'Game of Thrones' returns, 'Raising Hope' signs off

Jack Gleeson resumes playing Joffrey Baratheon this season on "Game of Thrones."
Jack Gleeson resumes playing Joffrey Baratheon this season on "Game of Thrones."
Posted: April 04, 2014

IF AND when they're finished with HBO's "Game of Thrones," we should probably put David Benioff and D.B. Weiss in charge of something slightly less complicated.

Say, national health care.

Or sorting out things in Syria, before maybe moving on to Crimea.

As television's most ambitious drama returns Sunday for Season 4, it's hard not to marvel at the producers' stamina as they juggle multiple storylines, filmed on multiple continents, with a crew of first-rate actors whose characters may not have yet met but who seem utterly integrated into the company.

As intricately engineered as the 3-D map in its title sequence but brimming with the lives and loves of people we can't help but accept as real, "Game of Thrones" continues to tease out the most meaningful stories from George R.R. Martin's still unfinished fantasy series, "A Song of Ice and Fire," straying where necessary to highlight a possibly neglected character or perhaps just to produce something slightly less depressing.

Not that it isn't still brutal. Bad things will continue to happen to good people (and, occasionally, to very bad people). The Lannisters will continue to seriously underappreciate Tyrion (Peter Dinklage), and the remaining Stark children will face even more challenges. Jaime Lannister (Nikolaj Coster-Waldau) will find his return to King's Landing less triumphant than he hoped.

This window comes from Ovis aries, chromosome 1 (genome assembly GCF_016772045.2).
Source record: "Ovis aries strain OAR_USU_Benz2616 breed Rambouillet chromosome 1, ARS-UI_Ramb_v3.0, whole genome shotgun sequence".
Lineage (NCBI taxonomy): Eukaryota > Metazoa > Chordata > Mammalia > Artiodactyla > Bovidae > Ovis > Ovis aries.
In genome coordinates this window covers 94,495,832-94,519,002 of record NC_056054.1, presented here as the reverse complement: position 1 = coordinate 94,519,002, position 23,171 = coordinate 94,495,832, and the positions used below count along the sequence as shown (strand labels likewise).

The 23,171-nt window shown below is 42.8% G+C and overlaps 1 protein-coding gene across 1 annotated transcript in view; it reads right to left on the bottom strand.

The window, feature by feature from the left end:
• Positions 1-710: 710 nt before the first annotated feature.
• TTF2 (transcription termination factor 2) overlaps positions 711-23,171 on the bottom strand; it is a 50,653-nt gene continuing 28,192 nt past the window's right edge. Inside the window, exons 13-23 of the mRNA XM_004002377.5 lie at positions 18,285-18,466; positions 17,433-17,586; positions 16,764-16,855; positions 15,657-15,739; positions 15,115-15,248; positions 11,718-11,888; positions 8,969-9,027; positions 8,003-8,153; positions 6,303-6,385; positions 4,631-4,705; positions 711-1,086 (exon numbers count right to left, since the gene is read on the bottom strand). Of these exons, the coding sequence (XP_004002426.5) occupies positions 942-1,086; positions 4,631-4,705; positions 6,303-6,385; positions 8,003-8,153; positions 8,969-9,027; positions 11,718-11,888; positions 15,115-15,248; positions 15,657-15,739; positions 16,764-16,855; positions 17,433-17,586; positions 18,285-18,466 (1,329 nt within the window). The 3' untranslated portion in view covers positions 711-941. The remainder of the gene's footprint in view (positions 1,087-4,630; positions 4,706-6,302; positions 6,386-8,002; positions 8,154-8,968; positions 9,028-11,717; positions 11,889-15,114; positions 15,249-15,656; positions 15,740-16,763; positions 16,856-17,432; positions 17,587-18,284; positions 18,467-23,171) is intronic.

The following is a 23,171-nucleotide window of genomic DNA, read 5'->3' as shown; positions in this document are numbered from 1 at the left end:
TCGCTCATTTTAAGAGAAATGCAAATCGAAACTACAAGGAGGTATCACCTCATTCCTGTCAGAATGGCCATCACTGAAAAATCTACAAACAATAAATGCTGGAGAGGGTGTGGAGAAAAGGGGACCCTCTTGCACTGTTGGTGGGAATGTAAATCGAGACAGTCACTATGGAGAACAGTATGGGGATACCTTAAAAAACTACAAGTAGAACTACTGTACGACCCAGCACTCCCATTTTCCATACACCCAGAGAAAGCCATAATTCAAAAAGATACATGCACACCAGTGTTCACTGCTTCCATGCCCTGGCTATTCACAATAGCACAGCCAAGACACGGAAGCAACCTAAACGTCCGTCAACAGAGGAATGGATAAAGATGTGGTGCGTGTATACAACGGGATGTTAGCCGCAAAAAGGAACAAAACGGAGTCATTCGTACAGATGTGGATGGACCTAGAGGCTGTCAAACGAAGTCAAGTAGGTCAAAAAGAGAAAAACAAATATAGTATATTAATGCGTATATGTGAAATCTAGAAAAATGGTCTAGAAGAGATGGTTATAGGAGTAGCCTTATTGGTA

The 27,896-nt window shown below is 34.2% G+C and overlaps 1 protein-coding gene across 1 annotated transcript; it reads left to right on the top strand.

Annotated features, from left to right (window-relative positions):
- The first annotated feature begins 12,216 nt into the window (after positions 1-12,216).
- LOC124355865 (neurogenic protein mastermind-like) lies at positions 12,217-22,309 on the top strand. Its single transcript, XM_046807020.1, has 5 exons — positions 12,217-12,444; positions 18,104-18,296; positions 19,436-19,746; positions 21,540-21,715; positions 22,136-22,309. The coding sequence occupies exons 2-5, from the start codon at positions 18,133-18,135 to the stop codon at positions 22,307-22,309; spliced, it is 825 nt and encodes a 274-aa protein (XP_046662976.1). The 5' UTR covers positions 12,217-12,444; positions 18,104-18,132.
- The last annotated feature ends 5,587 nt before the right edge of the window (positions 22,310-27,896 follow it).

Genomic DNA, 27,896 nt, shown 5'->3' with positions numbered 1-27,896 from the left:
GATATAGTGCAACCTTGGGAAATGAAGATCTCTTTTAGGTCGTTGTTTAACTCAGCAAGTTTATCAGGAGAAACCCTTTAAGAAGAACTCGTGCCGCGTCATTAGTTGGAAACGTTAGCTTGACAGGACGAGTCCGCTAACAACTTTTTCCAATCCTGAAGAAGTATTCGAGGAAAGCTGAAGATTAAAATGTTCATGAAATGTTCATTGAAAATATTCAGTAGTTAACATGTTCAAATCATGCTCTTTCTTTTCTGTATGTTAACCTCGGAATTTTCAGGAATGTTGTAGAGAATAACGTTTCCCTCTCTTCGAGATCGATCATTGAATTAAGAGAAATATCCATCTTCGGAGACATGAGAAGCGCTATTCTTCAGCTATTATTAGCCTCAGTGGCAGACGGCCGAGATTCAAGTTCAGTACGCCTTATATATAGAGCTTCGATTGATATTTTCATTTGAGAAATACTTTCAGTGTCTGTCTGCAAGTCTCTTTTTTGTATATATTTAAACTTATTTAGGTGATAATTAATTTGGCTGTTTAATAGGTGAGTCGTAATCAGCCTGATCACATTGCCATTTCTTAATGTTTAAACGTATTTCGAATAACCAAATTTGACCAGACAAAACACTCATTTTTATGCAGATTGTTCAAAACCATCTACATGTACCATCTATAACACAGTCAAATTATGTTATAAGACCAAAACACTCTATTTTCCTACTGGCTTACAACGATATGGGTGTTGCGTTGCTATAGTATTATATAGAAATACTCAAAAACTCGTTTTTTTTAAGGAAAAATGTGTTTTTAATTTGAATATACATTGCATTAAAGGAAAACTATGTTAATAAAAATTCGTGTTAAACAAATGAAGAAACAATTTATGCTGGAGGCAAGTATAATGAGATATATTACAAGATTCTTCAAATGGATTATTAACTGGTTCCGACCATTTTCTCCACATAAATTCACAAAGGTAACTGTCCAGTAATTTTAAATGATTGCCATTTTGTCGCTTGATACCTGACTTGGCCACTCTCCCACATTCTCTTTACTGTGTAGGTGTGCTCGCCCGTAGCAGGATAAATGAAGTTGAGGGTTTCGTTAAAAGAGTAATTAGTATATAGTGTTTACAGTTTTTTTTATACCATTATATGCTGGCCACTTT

And those dragons that Daenerys (Emilia Clarke) is raising, along with her army? They're growing ominously large.

But where reading each subsequent book - five of the planned-for seven have been published - left me increasingly dispirited, "Game of Thrones" remains an exhilarating ride.

And, while I wouldn't want Benioff and Weiss to plan an actual wedding, I hope their creative marriage with Martin goes on and on - and that somehow they find a way to bring this massive story to an end that's about more than their simply running out of people to kill.

* RAISING HOPE. 9 and 9:30 tonight, Fox 29.

It didn't get the nine seasons that CBS' "How I Met Your Mother" did, but Fox's "Raising Hope" knows how to leave its audience laughing.

And maybe just a little teary. But in a good way.

The second of two episodes airing back-to-back tonight will be the finale for the series, which Fox canceled a month ago after four seasons.

Clearly written with this possibility in mind, it's sweet and more than a bit absurd, and features Jeffrey Tambor as the estranged father of Virginia Chance (Martha Plimpton), to whom he makes an offer she can't refuse.

No one dies (or wakes up in bed with a previous co-star), but it leaves the often unlucky Chance family in better shape than we found them, and allows us to imagine that they'll get along just fine without us (and that little Hope, who came into this world as the daughter of a serial killer and her one-night stand, will turn out just fine).

We shouldn't ask any more than that of a finale.


"Black & White and Dead All Over," a documentary about the newspaper business that focuses quite a bit on this newspaper's recent adventures, will rerun on WHYY12 at 1:30 p.m. Sunday . . . CBS' "Unforgettable" returns at 8 tonight . . . Philly's Bob Saget will be among David Steinberg's guests at 11 p.m. Monday on the season finale of Showtime's "Inside Comedy."

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